How Has the Pandemic Reshaped U.S. Foreign Relations Histories?

Anne L. Foster (Indiana State University) and Petra Goedde (Temple University)
Editors, Diplomatic History

Covid-19 has laid bare the tension between globalism and nationalism, the promise and limits of modern medicine, the persistence of inequality, legacies of imperialism and racism.  We have witnessed human beings adapt with remarkable resilience, but also the toll the took on families and individuals beyond the threat of death and disease: isolation, job loss, financial insecurity, uncertainty.

As university teachers and mothers, we scrambled in the spring of 2020 to adjust our living and teaching.  As foreign relations scholars and journal editors we were thinking about what all this meant for our work.  And so we invited a group of scholars to reflect on this question: What has living through this pandemic revealed or changed about your conception of your scholarship? 

We are happy to announce that the twenty-three short essays they wrote have just been published in the June 2021 issue of Diplomatic History, all of which are currently free to read and download online.

Continue reading “How Has the Pandemic Reshaped U.S. Foreign Relations Histories?”

Confronting Catastrophe: International Disaster Assistance and Twentieth Century U.S. Foreign Relations – A Talk by Prof. Julia Irwin (4 July)

We are delighted to welcome Professor Julia Irwin (University of South Florida), who will be at the University of Exeter on a Visiting International Academic Fellowship on July 4. During her visit, she has kindly offered to give a lecture entitled ‘Confronting Catastrophe: International Disaster Assistance and Twentieth Century U.S. Foreign Relations.’ Her talk is in association with Exeter’s Centre for Imperial and Global History, the Centre for the Study of War, State and Society, and the Centre for Medical History.

When: Thursday, 4 July, 3-4:30pm

Where: Laver LT3 (University of Exeter, Streatham Campus)

Abstract: Prof. Irwin’s talk examines the history and politics of U.S. foreign disaster assistance in the 20th century. More specifically, she considers the ways that the U.S. government, military, and private organizations have historically responded to major natural disasters abroad, and critically analyses the political implications and diplomatic significance of these humanitarian efforts.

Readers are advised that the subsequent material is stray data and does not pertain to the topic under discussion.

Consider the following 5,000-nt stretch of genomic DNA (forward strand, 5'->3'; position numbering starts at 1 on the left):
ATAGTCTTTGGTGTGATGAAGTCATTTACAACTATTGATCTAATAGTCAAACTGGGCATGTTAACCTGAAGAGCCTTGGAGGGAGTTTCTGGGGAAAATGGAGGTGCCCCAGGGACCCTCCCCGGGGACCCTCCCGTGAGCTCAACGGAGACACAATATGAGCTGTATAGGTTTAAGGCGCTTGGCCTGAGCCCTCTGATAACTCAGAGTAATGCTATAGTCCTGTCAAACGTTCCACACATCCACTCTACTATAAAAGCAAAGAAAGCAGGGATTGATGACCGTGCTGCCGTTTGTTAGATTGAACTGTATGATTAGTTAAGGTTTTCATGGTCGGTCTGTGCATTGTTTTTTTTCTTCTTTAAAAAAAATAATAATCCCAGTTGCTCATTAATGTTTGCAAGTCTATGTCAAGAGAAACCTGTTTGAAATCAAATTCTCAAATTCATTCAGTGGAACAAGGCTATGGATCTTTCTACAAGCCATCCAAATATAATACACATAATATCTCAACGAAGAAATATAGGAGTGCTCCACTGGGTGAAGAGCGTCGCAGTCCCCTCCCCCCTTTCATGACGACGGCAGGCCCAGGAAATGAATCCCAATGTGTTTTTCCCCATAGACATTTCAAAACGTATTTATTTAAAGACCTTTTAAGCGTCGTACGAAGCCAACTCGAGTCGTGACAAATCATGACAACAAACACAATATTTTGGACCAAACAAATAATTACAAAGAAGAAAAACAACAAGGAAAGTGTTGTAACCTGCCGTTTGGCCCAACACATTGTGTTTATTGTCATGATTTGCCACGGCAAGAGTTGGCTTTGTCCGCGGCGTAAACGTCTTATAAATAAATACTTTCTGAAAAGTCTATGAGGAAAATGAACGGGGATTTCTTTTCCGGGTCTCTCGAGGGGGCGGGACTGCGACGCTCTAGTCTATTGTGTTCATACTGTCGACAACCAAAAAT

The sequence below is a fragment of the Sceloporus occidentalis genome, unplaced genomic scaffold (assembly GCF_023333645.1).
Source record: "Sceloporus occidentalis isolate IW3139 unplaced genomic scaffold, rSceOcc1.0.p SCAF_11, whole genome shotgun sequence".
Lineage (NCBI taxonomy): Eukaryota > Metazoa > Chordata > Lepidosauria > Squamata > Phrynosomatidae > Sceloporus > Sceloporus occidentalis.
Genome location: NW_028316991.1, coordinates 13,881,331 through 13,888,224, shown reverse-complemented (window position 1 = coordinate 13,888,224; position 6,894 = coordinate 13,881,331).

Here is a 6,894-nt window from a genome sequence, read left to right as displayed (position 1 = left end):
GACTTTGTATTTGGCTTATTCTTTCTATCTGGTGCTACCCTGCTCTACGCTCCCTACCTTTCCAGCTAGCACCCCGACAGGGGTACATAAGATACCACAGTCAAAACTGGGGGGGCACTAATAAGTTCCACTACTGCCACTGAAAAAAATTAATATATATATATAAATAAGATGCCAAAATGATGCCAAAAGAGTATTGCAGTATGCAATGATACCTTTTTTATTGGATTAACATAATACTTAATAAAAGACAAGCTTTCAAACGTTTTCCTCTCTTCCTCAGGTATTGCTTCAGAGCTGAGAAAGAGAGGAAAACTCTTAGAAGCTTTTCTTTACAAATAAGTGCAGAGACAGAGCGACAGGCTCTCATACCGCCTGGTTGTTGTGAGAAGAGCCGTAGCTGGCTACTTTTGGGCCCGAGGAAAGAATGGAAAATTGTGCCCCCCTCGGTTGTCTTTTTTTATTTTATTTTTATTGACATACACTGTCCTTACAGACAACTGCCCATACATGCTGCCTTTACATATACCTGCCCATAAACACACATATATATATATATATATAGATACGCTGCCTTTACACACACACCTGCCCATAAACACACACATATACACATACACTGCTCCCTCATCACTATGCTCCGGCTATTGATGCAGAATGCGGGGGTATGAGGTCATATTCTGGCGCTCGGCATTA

Bio: Prof. Irwin is Associate Chair in the History Department at the University of South Florida. Her research focuses on the place of humanitarianism and foreign assistance in 20th century U.S. foreign relations and international history. Her first book, Making the World Safe: The American Red Cross and a Nation’s Humanitarian Awakening (Oxford University Press, 2013), is a history of U.S. relief efforts for foreign civilians in the era of the First World War, exploring both the diplomatic and the cultural significance of humanitarian aid in these years. Her work has appeared in The Journal of American History, The American Historian, Diplomatic History, First World War Studies, The Bulletin of the History of Medicine, The Journal of the Gilded Age and Progressive Era, Moving the Social, History of Education Quarterly, and Nursing History Review. She was also the senior editor of the Oxford Research Encyclopedia in American History (2014-16). She is now writing a second book, Catastrophic Diplomacy: A History of U.S. Responses to Global Natural Disasters, which analyzes how U.S. State Department agencies, branches of the U.S. military, American charities and relief organizations, and the American public have responded to foreign disasters caused by tropical storms, earthquakes, floods, and other natural hazards throughout the twentieth century.

This Week’s Top Picks in Imperial & Global History

LawBooksNeed some distractions for the new year? Here are some of the most noteworthy recommended reads of the week from the Imperial & Global Forum. Continue reading “This Week’s Top Picks in Imperial & Global History”